Now that I had the proper forms the real work began. I visited a number of departments at both the hospital and the university on multiple occasions and returned with a total of three signatures. It had become apparent that almost every single manager was away on vacation during the final weeks of July. Immediately before the start of Ramadan (August 1st) a number of staff members returned from their holidays and I was fortunate enough to obtain another five signatures before the inevitable slow down approached. By this time I had seen more of the hospital than ever, met people who had never seen me before (and believe me, I stick out) and asked for their signature to state that I didn’t owe them anything. It was all a little confusing, and I make it sound a lot easier than it was. Very rarely did I arrive at an office the first time and be granted a signature, either the person with the authority to sign my paperwork wasn’t there (“after salat” or “maybe tomorrow” were the most frequent responses to my queries) or I was presented with the department’s own form that I needed to fill in and get signed by someone else before a signature would be granted. There was even one department that no one knew about. For that signature I was sent to various offices, only to be told I was in the wrong place and sent somewhere else where I got the same response. In the end I found a very nice man who knew who I needed to find and instead of sending my off somewhere else, called the man and got him to come to me. I have to admit that while the process was frustrating, I did meet some very nice people.
I had one very important signature to procure outside of KSU and that was clearance from my bank. The person who gave me my forms told me to work on getting this signature first because it would take some time to complete. I didn’t quite understand the significance of the advice I was given and instead left it until fairly late. In hindsight I do see why the advice was given because it did take about a week to complete and involved quite a bit of running around.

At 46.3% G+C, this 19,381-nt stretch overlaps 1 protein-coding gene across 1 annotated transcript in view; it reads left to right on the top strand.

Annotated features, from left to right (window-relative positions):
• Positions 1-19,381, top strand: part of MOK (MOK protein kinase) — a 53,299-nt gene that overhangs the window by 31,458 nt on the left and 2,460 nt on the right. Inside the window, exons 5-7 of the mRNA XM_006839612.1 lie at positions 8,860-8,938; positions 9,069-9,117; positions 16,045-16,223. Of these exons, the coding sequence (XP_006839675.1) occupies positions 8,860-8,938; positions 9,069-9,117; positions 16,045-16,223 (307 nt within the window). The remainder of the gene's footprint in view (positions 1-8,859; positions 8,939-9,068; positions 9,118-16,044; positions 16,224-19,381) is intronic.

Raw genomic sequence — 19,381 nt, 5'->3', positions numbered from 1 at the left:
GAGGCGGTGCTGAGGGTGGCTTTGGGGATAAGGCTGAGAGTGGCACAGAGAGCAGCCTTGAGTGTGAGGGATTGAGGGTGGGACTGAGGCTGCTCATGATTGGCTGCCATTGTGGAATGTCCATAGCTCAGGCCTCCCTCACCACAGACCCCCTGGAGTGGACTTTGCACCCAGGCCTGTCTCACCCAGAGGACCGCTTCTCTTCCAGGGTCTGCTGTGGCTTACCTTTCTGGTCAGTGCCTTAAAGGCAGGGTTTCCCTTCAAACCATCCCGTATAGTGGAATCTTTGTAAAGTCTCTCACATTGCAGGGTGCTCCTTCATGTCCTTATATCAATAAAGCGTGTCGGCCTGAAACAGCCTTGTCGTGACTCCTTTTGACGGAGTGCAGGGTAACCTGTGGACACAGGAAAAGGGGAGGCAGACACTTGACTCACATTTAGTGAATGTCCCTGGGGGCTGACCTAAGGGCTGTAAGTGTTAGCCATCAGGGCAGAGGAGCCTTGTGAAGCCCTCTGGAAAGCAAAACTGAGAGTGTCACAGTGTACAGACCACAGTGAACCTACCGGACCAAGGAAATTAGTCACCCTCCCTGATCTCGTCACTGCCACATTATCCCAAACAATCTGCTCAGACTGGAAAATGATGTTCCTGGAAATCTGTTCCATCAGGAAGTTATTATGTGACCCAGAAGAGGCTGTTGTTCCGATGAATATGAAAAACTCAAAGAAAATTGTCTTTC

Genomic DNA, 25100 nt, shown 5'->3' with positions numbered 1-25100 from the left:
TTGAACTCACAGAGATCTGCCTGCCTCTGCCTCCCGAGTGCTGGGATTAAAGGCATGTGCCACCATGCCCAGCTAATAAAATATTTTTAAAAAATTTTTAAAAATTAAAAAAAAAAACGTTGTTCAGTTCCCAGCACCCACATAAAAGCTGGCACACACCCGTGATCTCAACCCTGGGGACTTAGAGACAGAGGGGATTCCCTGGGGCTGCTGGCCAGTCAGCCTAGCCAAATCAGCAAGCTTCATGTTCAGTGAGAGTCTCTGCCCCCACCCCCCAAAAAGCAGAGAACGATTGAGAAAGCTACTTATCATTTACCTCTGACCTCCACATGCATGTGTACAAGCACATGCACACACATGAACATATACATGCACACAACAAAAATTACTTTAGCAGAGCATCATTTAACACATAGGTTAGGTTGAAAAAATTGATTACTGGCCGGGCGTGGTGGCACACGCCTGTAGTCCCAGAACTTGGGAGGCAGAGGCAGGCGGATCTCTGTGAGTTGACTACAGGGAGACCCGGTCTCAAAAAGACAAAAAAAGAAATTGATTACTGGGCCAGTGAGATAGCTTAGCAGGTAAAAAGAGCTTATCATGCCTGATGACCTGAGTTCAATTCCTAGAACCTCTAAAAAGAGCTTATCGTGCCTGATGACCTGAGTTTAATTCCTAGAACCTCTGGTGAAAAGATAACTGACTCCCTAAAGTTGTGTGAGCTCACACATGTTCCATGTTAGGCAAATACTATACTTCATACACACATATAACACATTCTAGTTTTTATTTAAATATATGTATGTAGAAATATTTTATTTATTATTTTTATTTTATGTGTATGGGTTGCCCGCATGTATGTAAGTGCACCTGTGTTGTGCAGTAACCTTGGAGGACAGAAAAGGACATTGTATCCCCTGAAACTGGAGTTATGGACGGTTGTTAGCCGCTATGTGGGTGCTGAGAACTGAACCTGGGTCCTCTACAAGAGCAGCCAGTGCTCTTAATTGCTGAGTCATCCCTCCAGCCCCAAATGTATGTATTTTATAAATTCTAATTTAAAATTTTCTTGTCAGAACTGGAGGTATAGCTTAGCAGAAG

Getting clearance from the bank seemed fairly simple, as there was a bank branch in the hospital. I visited one afternoon and showed the teller my paperwork but he informed me that he was unable to do it because he was not a manager. He suggested that I visit the bank branch next door and ask to speak with the manager there. When I tried there the man I spoke to said he couldn’t help me and urged me to go to the customer service branch on “Al-Farzdaq Street“, which seemed to be a perfectly reasonable request to him as he knew where it was and perfectly unreasonable to me as I had no idea of the location of said street. Since he offered no further explanation I requested to see the bank manager who stared in confused silence at my paperwork before getting up and asking around what to do with me.
After a few minutes, he came back and informed me that I could start the application for clearance with one of the tellers and would only have to find the customer service branch when it was completed. The reluctant teller, who had tried to persuade me otherwise, took all my details and informed me that it would probably take around 10 days to complete the request, less time if I had no loans or credit cards. Fortunately for me it was only five days later that the bank notified me that my clearance request was complete (by SMS, which was very convenient) and I had to pick up my paperwork from them at the Al-Farzdaq office. I found the mysterious branch by getting into a taxi at the hospital and asking the driver to take me there. He knew where it was because it was only two blocks away, which probably explained the previous teller’s confusion at my inability to understand its location. I defend myself here with the fact that I never drive so I have no reason to even know most street names unless they were necessary navigational aides to getting to a preferred location (this street not being one of them). Of course, upon arriving at the unmarked bank building that housed the customer service branch, I was told that the system was down (a very common occurrence in Saudi). I had no intention of leaving empty handed so I waited for the teller to fix the problem and print out and sign another piece of paper to go with my growing pile of clearance sheets. Paperwork in hand, I walked the two blocks back to the hospital and set about acquiring my final set of signatures, which were mainly from the university administration.